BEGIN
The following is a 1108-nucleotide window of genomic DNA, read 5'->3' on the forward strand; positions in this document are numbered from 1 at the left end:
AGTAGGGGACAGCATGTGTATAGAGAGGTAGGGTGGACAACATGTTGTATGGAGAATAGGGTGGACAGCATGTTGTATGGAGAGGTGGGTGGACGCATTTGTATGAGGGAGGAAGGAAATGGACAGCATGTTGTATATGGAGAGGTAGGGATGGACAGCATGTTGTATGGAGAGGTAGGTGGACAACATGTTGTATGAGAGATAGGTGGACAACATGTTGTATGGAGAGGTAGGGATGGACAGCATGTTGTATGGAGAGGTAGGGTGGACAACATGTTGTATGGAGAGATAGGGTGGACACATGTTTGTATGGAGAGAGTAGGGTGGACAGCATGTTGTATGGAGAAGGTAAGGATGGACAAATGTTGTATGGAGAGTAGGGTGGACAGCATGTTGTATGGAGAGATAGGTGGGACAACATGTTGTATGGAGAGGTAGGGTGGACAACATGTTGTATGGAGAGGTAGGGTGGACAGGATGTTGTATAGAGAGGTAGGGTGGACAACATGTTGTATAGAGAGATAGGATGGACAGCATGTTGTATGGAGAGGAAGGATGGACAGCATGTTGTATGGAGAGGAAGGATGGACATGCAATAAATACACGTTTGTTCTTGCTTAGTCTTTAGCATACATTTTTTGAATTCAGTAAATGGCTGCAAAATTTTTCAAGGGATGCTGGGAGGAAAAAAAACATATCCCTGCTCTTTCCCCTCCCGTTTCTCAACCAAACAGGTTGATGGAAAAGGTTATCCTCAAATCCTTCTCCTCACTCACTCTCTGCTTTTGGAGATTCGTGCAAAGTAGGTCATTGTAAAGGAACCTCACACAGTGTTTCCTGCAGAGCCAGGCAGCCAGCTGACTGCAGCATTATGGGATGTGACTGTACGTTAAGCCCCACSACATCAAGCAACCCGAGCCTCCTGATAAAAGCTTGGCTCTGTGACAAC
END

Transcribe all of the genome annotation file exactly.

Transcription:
The following is a 1108-nucleotide window of genomic DNA, read 5'->3' on the forward strand; positions in this document are numbered from 1 at the left end:
AGTAGGGGACAGCATGTGTATAGAGAGGTAGGGTGGACAACATGTTGTATGGAGAATAGGGTGGACAGCATGTTGTATGGAGAGGTGGGTGGACGCATTTGTATGAGGGAGGAAGGAAATGGACAGCATGTTGTATATGGAGAGGTAGGGATGGACAGCATGTTGTATGGAGAGGTAGGTGGACAACATGTTGTATGAGAGATAGGTGGACAACATGTTGTATGGAGAGGTAGGGATGGACAGCATGTTGTATGGAGAGGTAGGGTGGACAACATGTTGTATGGAGAGATAGGGTGGACACATGTTTGTATGGAGAGAGTAGGGTGGACAGCATGTTGTATGGAGAAGGTAAGGATGGACAAATGTTGTATGGAGAGTAGGGTGGACAGCATGTTGTATGGAGAGATAGGTGGGACAACATGTTGTATGGAGAGGTAGGGTGGACAACATGTTGTATGGAGAGGTAGGGTGGACAGGATGTTGTATAGAGAGGTAGGGTGGACAACATGTTGTATAGAGAGATAGGATGGACAGCATGTTGTATGGAGAGGAAGGATGGACAGCATGTTGTATGGAGAGGAAGGATGGACATGCAATAAATACACGTTTGTTCTTGCTTAGTCTTTAGCATACATTTTTTGAATTCAGTAAATGGCTGCAAAATTTTTCAAGGGATGCTGGGAGGAAAAAAAACATATCCCTGCTCTTTCCCCTCCCGTTTCTCAACCAAACAGGTTGATGGAAAAGGTTATCCTCAAATCCTTCTCCTCACTCACTCTCTGCTTTTGGAGATTCGTGCAAAGTAGGTCATTGTAAAGGAACCTCACACAGTGTTTCCTGCAGAGCCAGGCAGCCAGCTGACTGCAGCATTATGGGATGTGACTGTACGTTAAGCCCCACSACATCAAGCAACCCGAGCCTCCTGATAAAAGCTTGGCTCTGTGACAAC